Cyclosporine is effective in steroid-refractory ulcerative colitis and can be used as an alternative to glucocorticosteroids in patients with severe attacks.
In this study, doctors from Belgium investigated the long-term efficacy of cyclosporine in ulcerative colitis.
|"Azathioprine-naive patients have better outcomes".|
|Clinical Gastroenterology and Hepatology|
The team evaluated patients admitted with an attack of ulcerative colitis who were treated with intravenous cyclosporine between 1992 and 2004.
The doctors found that 83% of patients had an initial response to cyclosporine and avoided colectomy during hospitalization. However, of these, 54% required a future colectomy.
The team determined that the rate of colectomy in patients already on azathioprine compared with those starting azathioprine concurrently with cyclosporine was 59% vs 31%, respectively.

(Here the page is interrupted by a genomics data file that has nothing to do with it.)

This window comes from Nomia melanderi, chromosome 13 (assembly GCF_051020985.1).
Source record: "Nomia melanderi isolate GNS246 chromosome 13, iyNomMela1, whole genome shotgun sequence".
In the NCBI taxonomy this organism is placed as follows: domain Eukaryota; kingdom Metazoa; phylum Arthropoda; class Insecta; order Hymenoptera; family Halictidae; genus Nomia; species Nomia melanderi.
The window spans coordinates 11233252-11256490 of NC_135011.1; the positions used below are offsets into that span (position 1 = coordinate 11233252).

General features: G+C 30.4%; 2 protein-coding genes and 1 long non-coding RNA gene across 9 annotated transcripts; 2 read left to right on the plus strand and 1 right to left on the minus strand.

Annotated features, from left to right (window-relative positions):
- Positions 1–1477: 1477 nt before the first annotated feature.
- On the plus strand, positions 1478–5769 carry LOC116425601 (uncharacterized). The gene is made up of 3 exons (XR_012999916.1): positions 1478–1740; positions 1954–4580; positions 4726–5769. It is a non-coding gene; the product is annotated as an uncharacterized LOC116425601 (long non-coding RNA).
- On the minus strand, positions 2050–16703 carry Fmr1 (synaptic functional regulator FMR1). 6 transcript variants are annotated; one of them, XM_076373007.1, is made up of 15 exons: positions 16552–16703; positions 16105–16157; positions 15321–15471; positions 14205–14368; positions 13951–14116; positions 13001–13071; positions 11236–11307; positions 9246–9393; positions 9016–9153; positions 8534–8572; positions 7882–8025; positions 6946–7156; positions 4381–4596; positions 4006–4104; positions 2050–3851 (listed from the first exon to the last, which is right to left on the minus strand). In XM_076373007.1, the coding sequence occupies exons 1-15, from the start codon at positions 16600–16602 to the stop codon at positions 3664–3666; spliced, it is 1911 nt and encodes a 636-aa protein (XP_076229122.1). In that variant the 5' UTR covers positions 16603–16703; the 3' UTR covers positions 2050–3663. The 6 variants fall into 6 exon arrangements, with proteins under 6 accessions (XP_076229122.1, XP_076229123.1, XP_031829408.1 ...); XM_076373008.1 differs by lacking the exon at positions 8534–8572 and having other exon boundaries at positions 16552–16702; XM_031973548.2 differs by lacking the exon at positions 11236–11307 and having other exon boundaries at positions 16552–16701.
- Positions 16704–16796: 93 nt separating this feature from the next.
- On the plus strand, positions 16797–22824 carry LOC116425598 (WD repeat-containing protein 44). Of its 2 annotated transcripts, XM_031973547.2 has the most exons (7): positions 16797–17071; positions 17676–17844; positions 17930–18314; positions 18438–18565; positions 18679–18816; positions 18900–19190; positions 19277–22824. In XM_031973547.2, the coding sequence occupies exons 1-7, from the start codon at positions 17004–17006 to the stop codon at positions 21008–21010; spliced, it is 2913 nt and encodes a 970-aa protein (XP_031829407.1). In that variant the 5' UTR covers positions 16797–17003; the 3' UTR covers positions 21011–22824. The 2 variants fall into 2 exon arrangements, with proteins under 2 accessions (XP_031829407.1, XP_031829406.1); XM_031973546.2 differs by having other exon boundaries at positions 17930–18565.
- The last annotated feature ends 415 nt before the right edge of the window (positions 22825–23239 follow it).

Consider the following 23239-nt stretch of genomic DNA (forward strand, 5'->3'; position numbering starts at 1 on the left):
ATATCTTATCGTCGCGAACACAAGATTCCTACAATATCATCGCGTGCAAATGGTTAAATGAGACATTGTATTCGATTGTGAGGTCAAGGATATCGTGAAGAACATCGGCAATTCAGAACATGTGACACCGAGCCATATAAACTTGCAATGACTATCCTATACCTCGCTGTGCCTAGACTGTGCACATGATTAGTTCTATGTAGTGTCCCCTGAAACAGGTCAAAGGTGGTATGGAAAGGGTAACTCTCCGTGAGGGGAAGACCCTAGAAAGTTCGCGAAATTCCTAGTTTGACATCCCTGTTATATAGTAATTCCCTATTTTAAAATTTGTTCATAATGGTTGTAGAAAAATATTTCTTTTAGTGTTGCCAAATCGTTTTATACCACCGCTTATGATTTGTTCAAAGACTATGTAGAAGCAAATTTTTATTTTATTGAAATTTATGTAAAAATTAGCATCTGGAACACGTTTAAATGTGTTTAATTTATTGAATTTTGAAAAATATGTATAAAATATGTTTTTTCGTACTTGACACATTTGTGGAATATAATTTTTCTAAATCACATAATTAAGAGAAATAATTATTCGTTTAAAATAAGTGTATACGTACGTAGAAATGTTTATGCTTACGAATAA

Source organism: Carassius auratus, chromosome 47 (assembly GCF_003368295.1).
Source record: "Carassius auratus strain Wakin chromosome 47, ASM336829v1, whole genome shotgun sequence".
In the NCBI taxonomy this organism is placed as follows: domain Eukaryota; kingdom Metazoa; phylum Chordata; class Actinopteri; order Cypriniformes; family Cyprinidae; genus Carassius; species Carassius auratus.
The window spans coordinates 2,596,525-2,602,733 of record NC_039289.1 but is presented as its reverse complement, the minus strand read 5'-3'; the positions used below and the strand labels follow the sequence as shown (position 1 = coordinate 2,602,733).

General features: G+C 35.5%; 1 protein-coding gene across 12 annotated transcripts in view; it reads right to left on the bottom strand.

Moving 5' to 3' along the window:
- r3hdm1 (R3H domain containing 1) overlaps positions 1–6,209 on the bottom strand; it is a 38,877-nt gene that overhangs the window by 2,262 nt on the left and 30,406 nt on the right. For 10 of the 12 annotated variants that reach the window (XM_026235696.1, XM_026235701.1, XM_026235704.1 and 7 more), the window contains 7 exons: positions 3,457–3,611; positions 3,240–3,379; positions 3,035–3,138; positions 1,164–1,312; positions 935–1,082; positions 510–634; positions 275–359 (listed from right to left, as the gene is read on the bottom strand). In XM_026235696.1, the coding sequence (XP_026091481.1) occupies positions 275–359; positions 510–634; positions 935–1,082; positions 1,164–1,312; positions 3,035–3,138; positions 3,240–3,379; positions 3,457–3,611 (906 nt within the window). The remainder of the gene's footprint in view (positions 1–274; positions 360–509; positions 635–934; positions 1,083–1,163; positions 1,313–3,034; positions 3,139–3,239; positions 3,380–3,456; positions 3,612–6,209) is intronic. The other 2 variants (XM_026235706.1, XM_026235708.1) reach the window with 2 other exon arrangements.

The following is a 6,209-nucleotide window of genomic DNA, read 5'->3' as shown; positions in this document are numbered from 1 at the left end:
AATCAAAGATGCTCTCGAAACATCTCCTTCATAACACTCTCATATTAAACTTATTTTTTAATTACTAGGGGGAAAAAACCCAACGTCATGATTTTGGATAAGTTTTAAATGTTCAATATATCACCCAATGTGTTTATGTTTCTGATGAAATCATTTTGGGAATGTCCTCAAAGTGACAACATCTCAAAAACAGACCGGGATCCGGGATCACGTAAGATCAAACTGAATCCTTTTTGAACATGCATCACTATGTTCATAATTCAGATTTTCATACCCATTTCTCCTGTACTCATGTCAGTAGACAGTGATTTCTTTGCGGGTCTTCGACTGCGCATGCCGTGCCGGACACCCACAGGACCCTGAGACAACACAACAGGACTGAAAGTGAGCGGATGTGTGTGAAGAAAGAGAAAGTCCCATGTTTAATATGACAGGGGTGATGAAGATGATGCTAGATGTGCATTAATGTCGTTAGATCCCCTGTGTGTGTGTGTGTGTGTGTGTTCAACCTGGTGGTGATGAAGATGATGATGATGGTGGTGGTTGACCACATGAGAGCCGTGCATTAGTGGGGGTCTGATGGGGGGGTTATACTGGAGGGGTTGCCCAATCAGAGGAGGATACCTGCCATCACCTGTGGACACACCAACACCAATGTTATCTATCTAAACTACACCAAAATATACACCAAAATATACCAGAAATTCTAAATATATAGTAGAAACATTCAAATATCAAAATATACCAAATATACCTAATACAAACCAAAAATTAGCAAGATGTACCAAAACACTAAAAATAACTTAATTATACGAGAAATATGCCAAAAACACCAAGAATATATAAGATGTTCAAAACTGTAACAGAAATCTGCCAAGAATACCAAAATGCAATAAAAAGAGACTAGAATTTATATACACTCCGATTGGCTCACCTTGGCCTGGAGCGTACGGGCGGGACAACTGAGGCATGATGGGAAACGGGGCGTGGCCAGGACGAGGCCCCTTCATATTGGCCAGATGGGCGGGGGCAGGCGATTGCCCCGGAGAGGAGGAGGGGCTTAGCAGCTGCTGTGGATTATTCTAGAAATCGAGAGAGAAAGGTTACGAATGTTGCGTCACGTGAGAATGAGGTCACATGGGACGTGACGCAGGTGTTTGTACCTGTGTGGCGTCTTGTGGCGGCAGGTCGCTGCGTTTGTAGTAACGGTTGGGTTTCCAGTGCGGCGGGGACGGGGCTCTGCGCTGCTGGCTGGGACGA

Furthermore, 88% of patients already on azathioprine and who required colectomy underwent surgery within a year of receiving cyclosporine.
Although 33% of patients required colectomy at 1 year, 88% required colectomy at 7 years.
Dr David Moskovitz's team concluded, "Cyclosporine is an effective short- to medium-term treatment for patients with severe ulcerative colitis but at 7 years, 88% of patients will require a colectomy".
"Azathioprine-naive patients have better outcomes".